The following appeared in Renewal Ministries’ June newsletter.
By: Sister Ann Shields, SGL
I can only speak from externals; I have not met Pope Francis but several characteristics stand out in the very few weeks since his election. I want to share them with you because I think God speaks to each of us through some of the “surprising choices” of the Holy Spirit—if we have ears to hear and eyes to see!
The first reflection was precipitated by his choice of name. It signaled a regard for personal simplicity and humility; a desire to bring God’s peace to a war torn and chaotic world. The choice of Francis indicated a man who was patterning his life and service on the saint whose love for God was all consuming! It reminded me of St. Francis’ call from God to “Rebuild my Church!” in the 13th century. After the chaos of the sex abuse crisis in the 21st century, we continue to need great leadership so that the foundation can be secured again in Christ. St. Francis embodied a love for the Lord and for God’s people. Through simplicity he led many back to wholehearted dedication to Christ.
Compassion marks the first few months of the Pope’s pontificate. He seems focused on the poor, the disabled, the weak. Even in a crowd of hundreds of thousands he sees them and moves toward them quickly, regardless of his planned event or scheduled destination. He brings to the poor the assurance that they are not forgotten. In fact, they seem to be the first that Pope Francis tries to engage.
Even his choice of residence, the simplicity of his clothing, and his daily decisions to do things for himself, say much about his priorities—about the concrete simplicity of daily living which should challenge all of us.
Regarding the concerns about the present Curia, which have certainly filled our newspapers, Pope Francis has already begun to move—not with noise, but quietly, beginning the needed changes with the formation of the committee. By the time this newsletter is in your hands, much more about the Pope’s actions and intentions will probably be evident. But these observations about his life can help us contemplate some important questions about our own lives, if we are to be part of the solution, and part of Christ’s flock under the shepherding care of Pope Francis.
1. Do I regard myself as steward and not owner of all the earthly things I “possess”? They may have involved hard work on my part, nevertheless they remain gifts from God to be used for His honor and contribute to goodness of life for all those my life touches.
2. Am I aware of the poor and needy around me—not just at holiday times—but day in and day out especially from those who serve me—grocery store, gas station, dry cleaner, pharmacy, restaurant. Do I look at the people who serve me? Am I courteous, kind, and interested in them—where appropriate? Do I regard another’s dignity whether I am serving or being served? We can all serve others—the parish bazaar, the food kitchen, prolife activities—but do we bring Christ? Do we give of ourselves in such a way that Christ can be seen and known and loved through us? It seems to me that this is what Pope Francis is trying to model for us.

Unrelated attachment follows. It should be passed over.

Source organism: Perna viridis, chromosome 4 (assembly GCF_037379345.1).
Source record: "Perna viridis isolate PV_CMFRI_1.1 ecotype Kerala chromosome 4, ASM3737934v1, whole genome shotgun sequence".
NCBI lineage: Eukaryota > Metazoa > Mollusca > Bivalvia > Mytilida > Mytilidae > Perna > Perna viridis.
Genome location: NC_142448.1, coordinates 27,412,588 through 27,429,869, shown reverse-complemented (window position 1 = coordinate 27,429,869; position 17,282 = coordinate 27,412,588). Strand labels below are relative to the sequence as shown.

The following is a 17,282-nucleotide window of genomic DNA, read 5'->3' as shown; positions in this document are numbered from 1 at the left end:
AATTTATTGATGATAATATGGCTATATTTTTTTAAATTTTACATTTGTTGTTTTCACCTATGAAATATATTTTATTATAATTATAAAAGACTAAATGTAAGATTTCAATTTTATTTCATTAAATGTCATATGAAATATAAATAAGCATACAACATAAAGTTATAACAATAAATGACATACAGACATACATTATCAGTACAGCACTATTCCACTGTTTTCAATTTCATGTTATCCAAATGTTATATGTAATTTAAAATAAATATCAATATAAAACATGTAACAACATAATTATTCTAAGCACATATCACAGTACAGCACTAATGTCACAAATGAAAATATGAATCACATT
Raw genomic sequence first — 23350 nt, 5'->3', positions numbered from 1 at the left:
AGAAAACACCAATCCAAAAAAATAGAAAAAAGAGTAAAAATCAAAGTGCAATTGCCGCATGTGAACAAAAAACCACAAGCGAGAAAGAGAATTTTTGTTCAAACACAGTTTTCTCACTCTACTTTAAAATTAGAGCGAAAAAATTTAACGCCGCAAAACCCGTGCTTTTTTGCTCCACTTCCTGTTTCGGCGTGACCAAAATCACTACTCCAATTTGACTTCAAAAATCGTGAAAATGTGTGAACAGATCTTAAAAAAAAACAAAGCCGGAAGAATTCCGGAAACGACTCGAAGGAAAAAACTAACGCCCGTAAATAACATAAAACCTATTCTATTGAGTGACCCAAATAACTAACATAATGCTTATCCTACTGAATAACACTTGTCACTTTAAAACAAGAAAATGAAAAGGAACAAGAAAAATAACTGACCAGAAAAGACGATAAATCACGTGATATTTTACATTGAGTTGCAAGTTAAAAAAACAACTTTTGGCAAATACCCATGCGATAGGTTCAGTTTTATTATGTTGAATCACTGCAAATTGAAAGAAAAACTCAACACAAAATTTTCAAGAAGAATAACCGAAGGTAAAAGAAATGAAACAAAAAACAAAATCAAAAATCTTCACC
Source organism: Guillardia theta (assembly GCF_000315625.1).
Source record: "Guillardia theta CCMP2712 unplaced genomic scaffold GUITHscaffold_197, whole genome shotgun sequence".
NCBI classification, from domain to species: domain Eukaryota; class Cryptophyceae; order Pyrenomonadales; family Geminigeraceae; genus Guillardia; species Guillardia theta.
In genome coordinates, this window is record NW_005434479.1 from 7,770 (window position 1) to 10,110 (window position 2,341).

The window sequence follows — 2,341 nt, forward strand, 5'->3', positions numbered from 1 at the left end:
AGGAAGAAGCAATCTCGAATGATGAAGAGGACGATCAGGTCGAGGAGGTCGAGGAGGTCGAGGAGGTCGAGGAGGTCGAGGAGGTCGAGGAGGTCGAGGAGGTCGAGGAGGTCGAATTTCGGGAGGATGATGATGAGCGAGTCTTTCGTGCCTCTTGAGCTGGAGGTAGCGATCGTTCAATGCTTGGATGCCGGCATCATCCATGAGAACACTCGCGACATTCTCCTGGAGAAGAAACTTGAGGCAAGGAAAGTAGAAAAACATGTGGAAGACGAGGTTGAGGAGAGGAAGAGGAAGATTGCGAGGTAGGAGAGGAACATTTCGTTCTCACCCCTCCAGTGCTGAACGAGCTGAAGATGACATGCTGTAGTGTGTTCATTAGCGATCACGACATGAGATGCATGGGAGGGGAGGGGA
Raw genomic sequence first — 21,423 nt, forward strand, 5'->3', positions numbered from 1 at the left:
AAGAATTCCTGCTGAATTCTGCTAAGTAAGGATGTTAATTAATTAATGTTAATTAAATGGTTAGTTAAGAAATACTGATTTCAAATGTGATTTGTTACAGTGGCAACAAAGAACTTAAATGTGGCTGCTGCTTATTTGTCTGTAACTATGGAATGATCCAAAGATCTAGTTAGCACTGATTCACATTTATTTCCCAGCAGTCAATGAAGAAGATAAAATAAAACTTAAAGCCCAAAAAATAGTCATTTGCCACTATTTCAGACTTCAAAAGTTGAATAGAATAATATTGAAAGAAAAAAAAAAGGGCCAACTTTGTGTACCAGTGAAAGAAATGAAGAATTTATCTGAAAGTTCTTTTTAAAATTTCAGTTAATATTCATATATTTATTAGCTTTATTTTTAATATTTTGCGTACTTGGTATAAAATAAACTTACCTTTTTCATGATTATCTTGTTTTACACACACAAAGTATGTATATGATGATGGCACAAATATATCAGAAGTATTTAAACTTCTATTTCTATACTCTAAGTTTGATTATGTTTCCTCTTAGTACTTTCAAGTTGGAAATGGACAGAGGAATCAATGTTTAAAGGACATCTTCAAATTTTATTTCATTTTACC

3. Am I a true disciple of Christ in my thoughts, words, and actions? Am I hypocritical; do I live a double life—one person in the streets or the workplace, another at home? I am not saying we have to be perfect—we cannot make ourselves perfect. But I am saying that we need to think of others before ourselves. Sister Ruth Burrows in her book The Essence of Prayer tells us that there is in us a sly, unrecognized cunning—that is, a pride which always thinks of self first, takes care of self before anyone else. She says this is the biggest enemy to growing in genuine faith in God. We need to put Him in the center of our lives more and more, in our thoughts and words and actions. He will do the rest if we cooperate.
4. Finally, do I strive to be a genuine instrument of peace in all the situations I daily find myself? Peace is based on knowing the presence of God; it is based on prayer that I might be God’s instrument in every difficult situation I need to participate. It means I give others, even those with whom I strongly disagree, the respect they deserve (even as I disagree with their ideas or proposals).
It’s really not complicated; it’s just very difficult. But if we ask God for the grace daily, even hourly, He will transform us—yes transform us. When we put Him first in our thoughts, relationships, and plans, we will not only grow in faith but we will be an instrument of peace, able to bring the truth, with a genuine heartfelt love, that sets people free.
I have known many very good Popes in my lifetime. Each was given to us for a particular time; from Pius XII to John XXIII to Paul VI, to Blessed John Paul, to Benedict XVI, who while an outstanding teacher, taught us perhaps his greatest lesson, by acknowledging his inability because of age to shepherd the Church in these perilous times. That kind of humility should speak to us and give us the wisdom we need in our lives to make the right decisions for the good of others—small or great.
These are my reflections; I would like to hear what you think and how some of Pope Francis’ priorities are affecting you. These are many lessons to ponder. This quote reflects the disposition the Lord is calling us to have:
“I am only one, but I am one. I cannot do everything, but I can do something. And because I cannot do everything, I will not refuse to do the something that I can do. What I can do, I should do. And what I should do, by the grace of God, I will do.” (Edward Everett Hale)
Let us not miss the grace being given us individually and collectively. St. Francis of Assisi, pray for us!